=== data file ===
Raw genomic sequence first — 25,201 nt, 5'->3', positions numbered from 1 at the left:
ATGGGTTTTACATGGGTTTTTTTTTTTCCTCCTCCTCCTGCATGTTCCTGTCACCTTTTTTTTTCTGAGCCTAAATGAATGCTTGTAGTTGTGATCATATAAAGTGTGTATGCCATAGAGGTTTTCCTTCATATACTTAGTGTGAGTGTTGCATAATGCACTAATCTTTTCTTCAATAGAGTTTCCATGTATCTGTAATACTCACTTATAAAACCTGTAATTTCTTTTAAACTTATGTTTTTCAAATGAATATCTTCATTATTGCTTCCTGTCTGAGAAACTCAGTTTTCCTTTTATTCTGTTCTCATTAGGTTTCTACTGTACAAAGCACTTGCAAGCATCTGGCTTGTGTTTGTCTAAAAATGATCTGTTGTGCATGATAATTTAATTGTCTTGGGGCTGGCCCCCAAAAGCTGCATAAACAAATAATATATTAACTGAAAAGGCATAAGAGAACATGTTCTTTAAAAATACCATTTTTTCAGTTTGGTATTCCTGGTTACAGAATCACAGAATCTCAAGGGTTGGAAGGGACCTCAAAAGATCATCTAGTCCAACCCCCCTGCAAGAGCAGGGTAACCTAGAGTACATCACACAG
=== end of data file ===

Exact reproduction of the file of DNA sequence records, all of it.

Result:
Raw genomic sequence first — 25,201 nt, 5'->3', positions numbered from 1 at the left:
ATGGGTTTTACATGGGTTTTTTTTTTTCCTCCTCCTCCTGCATGTTCCTGTCACCTTTTTTTTTCTGAGCCTAAATGAATGCTTGTAGTTGTGATCATATAAAGTGTGTATGCCATAGAGGTTTTCCTTCATATACTTAGTGTGAGTGTTGCATAATGCACTAATCTTTTCTTCAATAGAGTTTCCATGTATCTGTAATACTCACTTATAAAACCTGTAATTTCTTTTAAACTTATGTTTTTCAAATGAATATCTTCATTATTGCTTCCTGTCTGAGAAACTCAGTTTTCCTTTTATTCTGTTCTCATTAGGTTTCTACTGTACAAAGCACTTGCAAGCATCTGGCTTGTGTTTGTCTAAAAATGATCTGTTGTGCATGATAATTTAATTGTCTTGGGGCTGGCCCCCAAAAGCTGCATAAACAAATAATATATTAACTGAAAAGGCATAAGAGAACATGTTCTTTAAAAATACCATTTTTTCAGTTTGGTATTCCTGGTTACAGAATCACAGAATCTCAAGGGTTGGAAGGGACCTCAAAAGATCATCTAGTCCAACCCCCCTGCAAGAGCAGGGTAACCTAGAGTACATCACACAG